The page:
Tuesday, January 13, 2009
My wife asked this exact same question just the other day, "How does RadioShack stay in business?"
I've long wondered the same thing, though, with me, the question is usually dismissed rather quickly since there is a special place in my heart for these stores going all the way back to the early-80s when, as an Electrical Engineering student, many purchases were made there for lab projects (e.g., octal buffers, dual flip-flops, breadboards, wire strippers, and tons of wire).
Others say that RadioShack is just a giant money laundering business like the sanitation company that Tony Soprano used to run in New Jersey prior to the HBO hit ending its long run a couple years ago.
The folks at The Onion have now added to the intrigue with this report:
Even CEO Can't Figure Out How RadioShack Still In BusinessThere's more at The Onion - funny.
Despite having been on the job for nine months, RadioShack CEO Julian Day said Monday that he still has "no idea" how the home electronics store manages to stay open.
"There must be some sort of business model that enables this company to make money, but I'll be damned if I know what it is," Day said. "You wouldn't think that people still buy enough strobe lights and extension cords to support an entire nationwide chain, but I guess they must, or I wouldn't have this desk to sit behind all day."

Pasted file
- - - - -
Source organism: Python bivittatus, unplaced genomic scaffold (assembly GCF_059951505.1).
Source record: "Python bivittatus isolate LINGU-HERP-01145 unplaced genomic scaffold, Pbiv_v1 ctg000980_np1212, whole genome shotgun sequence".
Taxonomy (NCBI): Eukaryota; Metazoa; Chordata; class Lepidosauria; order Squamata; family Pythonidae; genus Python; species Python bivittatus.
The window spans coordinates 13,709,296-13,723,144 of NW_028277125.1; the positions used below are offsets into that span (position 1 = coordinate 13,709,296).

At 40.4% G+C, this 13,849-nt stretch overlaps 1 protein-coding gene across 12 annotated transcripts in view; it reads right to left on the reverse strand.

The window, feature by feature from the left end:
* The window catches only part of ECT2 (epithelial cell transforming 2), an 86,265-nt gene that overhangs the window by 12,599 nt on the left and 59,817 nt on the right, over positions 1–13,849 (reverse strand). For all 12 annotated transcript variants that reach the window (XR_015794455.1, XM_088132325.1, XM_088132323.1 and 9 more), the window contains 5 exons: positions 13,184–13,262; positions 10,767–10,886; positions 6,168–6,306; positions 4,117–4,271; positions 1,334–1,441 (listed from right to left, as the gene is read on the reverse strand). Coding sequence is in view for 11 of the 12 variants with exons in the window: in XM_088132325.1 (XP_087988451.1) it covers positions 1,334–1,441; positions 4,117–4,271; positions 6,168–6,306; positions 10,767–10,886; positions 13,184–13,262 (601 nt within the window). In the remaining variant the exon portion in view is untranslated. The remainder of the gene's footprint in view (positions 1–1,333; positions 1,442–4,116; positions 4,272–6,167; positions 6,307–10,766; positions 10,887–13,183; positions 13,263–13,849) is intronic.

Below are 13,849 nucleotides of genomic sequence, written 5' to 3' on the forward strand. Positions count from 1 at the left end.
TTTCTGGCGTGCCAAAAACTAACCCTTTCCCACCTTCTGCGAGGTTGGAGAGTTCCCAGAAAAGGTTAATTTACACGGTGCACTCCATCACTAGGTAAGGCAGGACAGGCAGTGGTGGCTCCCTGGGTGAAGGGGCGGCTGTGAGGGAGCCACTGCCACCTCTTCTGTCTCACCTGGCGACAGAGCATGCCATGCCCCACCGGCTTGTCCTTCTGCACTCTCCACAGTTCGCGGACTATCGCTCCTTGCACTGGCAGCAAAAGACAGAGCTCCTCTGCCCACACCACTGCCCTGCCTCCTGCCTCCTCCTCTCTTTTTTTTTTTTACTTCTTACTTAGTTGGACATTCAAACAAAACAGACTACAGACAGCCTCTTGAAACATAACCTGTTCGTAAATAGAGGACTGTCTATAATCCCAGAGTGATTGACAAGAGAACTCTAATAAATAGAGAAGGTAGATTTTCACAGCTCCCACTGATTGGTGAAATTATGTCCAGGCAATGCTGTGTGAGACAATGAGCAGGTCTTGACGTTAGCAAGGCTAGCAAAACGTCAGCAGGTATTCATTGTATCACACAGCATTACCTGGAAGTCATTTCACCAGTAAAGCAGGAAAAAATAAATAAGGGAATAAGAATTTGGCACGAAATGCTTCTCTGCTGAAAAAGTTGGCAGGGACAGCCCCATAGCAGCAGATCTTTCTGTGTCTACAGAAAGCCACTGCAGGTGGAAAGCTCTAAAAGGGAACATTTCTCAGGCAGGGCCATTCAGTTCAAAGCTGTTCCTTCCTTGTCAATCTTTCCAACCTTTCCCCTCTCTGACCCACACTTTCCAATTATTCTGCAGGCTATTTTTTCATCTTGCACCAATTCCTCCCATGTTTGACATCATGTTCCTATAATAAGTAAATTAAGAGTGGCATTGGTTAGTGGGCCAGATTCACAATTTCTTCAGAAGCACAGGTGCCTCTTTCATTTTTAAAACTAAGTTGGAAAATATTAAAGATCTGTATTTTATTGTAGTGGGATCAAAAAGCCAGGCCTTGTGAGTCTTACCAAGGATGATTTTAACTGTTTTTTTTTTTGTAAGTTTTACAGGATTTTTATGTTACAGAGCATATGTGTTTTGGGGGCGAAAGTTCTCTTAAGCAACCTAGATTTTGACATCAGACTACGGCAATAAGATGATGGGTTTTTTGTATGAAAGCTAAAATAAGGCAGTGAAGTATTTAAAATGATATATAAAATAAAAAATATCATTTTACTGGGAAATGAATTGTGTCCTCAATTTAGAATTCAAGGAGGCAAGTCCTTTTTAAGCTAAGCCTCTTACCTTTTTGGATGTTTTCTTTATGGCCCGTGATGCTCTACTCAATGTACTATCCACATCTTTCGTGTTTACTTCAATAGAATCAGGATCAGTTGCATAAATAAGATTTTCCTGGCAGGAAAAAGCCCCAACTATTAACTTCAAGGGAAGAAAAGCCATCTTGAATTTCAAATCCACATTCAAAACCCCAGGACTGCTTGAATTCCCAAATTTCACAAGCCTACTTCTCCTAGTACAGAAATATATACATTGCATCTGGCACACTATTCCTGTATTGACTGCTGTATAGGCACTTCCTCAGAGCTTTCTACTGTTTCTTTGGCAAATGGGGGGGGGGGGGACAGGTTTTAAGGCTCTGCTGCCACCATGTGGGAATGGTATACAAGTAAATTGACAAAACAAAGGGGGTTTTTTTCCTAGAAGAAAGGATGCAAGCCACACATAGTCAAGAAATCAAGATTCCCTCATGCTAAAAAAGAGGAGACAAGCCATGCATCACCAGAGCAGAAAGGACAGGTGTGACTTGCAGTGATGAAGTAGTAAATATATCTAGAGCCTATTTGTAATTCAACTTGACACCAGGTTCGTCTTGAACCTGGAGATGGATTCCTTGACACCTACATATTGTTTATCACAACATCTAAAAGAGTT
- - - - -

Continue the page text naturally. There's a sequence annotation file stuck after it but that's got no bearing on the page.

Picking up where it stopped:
The retail outlet boasts more than 6,000 locations in the United States, and is known best for its wall-sized displays of obscure-looking analog electronics components and its notoriously desperate, high-pressure sales staff. Nevertheless, it ranks as a Fortune 500 company, with gross revenues of over $4.5 billion and fiscal quarter earnings averaging tens of millions of dollars.
"Have you even been inside of a RadioShack recently?" Day asked. "Just walking into the place makes you feel vaguely depressed and alienated. Maybe our customers are at the mall anyway and don't feel like driving to Best Buy? I suppose that's possible, but still, it's just...weird."
A RadioShack store that somehow manages to bring in enough paying customers to turn a profit.
After taking over as CEO, Day ordered a comprehensive, top-down review of RadioShack's administrative operations, inventory and purchasing, suppliers, demographics, and marketing strategies. He has also diligently pored over weekly budget reports, met with investors, taken numerous conference calls with regional managers about "circulars or flyers or something," and even spent hours playing with the company's "baffling" 200-In-One electronics kit. Yet so far none of these things have helped Day understand the moribund company's apparent allure.